Mitch Albom supports this idea in his book “The Five People You Meet in Heaven” where he emphasized that we are all connected:
“…there are no random acts. that we are all connected. That you can no more separate one life from another than you can separate a breeze from the wind.”
Now the Ubuntu logo makes more sense to me
“Humanity towards others”
Encountered below error upon mounting my WD HDD in my Linux laptop:
Error mounting: mount exited with exit code 13: $MFTMirr does not match $MFT (record 0).Failed to mount ‘/dev/sdb1′: Input/output error NTFS is either inconsistent, or there is a hardware fault, or it’s a SoftRAID/FakeRAID hardware. In the first case run chkdsk /f on Windows then reboot into Windows twice. The usage of the /f parameter is very important! If the device is a SoftRAID/FakeRAID then first activate it and mount a different device under the /dev/mapper/ directory, (e.g. /dev/mapper/nvidia_eahaabcc1). Please see the ‘dmraid’ documentation for more details.
To fix, first install ntfsprogs utility by typing in the terminal:
sudo apt-get install ntfsprogs
sudo ntfsfix /dev/partitionName
In my case, sudo ntfsfix /dev/sdb1
To check if the fix was successful, these commands should be displayed:
exist@exist:~/Projects/ehealth/lib$ sudo ntfsfix /dev/sdb1
Mounting volume… FAILED
Attempting to correct errors…
Processing $MFT and $MFTMirr…
Reading $MFT… OK
Reading $MFTMirr… OK
Comparing $MFTMirr to $MFT… FAILED
Correcting differences in $MFTMirr record 0…OK
Processing of $MFT and $MFTMirr completed successfully.
Setting required flags on partition… OK
Going to empty the journal ($LogFile)… OK
NTFS volume version is 3.1.
NTFS partition /dev/sdb1 was processed successfully.
Whew! Now I was able to access my HDD =) Thanks to forums online!
I don’t want to annoy my colleagues with the music I’m listening, but the sounds in my company issued laptop, ASUS K52J with OS(Ubuntu 10.10) persistently comes from the speakers even after plugging my headphones
Was able to resolve this issue by installing Linux Alsa Driver Modules
1. In your terminal, add the ppa
sudo add-apt-repository ppa:ubuntu-audio-dev/ppa
sudo apt-get update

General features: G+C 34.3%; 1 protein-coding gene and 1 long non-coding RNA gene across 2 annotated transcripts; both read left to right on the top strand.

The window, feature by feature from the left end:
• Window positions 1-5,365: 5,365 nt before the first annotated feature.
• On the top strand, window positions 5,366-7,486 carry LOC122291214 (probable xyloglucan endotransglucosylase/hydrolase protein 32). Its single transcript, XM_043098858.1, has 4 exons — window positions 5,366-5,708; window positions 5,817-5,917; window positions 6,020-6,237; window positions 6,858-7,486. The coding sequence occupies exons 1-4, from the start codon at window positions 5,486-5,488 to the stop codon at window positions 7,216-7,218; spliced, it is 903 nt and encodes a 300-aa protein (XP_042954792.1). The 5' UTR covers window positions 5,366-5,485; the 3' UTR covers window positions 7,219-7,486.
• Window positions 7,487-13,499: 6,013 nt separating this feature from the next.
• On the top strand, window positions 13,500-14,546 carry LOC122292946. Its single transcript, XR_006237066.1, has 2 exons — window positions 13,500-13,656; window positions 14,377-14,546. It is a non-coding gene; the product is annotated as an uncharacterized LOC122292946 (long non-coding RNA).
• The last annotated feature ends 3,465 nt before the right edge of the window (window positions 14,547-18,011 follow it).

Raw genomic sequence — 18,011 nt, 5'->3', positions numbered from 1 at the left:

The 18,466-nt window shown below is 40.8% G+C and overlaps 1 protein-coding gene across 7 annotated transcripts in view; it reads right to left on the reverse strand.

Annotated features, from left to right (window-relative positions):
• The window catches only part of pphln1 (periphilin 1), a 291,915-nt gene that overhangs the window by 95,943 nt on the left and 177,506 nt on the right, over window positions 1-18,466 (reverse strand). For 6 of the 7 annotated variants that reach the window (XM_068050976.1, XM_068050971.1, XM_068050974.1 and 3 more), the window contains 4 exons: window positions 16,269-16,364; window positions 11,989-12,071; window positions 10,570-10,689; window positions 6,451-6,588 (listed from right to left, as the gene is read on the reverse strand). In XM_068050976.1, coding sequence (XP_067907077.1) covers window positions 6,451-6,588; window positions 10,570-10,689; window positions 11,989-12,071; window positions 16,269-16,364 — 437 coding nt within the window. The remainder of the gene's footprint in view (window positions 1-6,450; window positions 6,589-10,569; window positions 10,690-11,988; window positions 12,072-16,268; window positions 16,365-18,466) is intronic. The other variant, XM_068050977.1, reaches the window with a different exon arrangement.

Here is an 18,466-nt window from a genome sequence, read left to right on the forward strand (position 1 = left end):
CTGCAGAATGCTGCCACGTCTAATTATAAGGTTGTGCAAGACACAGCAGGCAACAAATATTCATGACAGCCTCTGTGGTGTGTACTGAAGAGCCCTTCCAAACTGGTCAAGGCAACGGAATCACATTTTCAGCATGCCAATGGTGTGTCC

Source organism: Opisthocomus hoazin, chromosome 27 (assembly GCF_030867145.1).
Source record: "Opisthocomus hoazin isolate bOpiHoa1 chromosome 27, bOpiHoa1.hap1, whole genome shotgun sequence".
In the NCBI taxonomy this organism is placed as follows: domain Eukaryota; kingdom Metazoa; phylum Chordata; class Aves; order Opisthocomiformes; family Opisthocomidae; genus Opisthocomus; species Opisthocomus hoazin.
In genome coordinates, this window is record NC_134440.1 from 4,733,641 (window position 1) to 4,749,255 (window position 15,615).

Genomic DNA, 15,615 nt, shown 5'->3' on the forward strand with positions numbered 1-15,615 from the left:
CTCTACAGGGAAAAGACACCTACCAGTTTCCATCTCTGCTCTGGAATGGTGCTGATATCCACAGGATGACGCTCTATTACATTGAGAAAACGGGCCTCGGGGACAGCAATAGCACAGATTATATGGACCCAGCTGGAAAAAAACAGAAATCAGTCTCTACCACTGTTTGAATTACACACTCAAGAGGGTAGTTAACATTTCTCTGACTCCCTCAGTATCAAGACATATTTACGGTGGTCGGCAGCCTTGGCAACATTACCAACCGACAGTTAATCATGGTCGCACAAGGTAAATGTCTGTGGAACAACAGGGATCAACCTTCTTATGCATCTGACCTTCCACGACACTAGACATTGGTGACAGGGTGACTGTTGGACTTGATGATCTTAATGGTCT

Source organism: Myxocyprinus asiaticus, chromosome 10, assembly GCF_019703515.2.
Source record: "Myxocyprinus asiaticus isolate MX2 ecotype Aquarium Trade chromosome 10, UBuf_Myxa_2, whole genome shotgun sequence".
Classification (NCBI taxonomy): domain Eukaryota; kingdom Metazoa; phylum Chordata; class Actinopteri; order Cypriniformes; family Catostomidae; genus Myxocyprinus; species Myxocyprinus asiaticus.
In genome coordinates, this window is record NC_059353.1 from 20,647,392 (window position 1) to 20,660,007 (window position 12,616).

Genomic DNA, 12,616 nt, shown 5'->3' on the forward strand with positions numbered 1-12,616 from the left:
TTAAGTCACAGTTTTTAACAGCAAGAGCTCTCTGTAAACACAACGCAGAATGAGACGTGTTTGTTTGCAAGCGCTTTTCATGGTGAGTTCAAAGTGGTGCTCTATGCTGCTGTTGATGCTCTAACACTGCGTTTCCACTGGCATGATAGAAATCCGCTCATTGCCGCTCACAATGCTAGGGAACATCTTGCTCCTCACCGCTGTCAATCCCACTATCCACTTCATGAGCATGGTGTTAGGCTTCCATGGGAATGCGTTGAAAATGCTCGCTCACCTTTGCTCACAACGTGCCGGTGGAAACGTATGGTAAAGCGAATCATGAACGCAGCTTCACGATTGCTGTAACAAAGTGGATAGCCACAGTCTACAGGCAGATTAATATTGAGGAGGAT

2. Install the linux-alsa-driver-modules package
sudo apt-get install linux-alsa-driver-modules-$(uname -r)
3. Restart your machine
Thanks to this wiki page works like gem!
In relation to my previous post on Selenium and Ruby setup in Windows, here’s an installation guide for Linux peeps:
1. Install JRE
- In your terminal type: sudo apt-get install sun-java6-jre
- To verify type: java -version
Note: Java version should be 1.5 or higher versions
2. Install Ruby
- In your terminal, type: sudo apt-get install ruby
- To verify type: ruby –version
Note: ruby 1.8.7 works with rspec version <= 1.3.1
3. Install Rubygems
- From the terminal, type: sudo apt-get install rubygems OR you can follow this tutorial Installing RubyGems
- To verify type: gem –version
4. Install other useful gems
- Rake ( to create a task that runs set of tests )
- Type: sudo gem install rake
- To verify type: rake –version
- Selenium-client ( API to drive Selenium tests from Ruby )
- Type: sudo gem install selenium-client -v 1.2.18
- To verify type: gem list selenium-client
Note: selenium-client 1.2.18 works with rspec version 1.2.8
- Rspec ( to define executable examples of the expected behaviour of your code )
- Type: sudo gem install rspec -v 1.2.8
- To verify type: spec –version
- Faker ( to easily generate fake data: names, addresses, phone numbers, etc. )
- Type: sudo gem install faker
- To verify type: gem list faker
1. Go to Oracle site
2. Download appropriate SQL Developer distribution file based on your machine requirements. In my case I selected Oracle SQL Developer for 32-bit Windows (though I’m using an Ubuntu box)
3. Extract the file to your desired folder
4. Launch terminal, go to your extracted file and type: bash sqldeveloper.sh
This will ask for the path/directory of your java installation. I continue by inputting: /usr/lib/jvm/<java folder>
At this point your SQL Developer 2.1.1. should already launch and should enable you to create new connections to your DB.
To launch your SQL Developer again, clicking the sqldeveloper.sh file should do this for you. In any case it won’t work,
1. Right click on the .sh file, go to Properties
2. Enable ‘Allow executing file as program’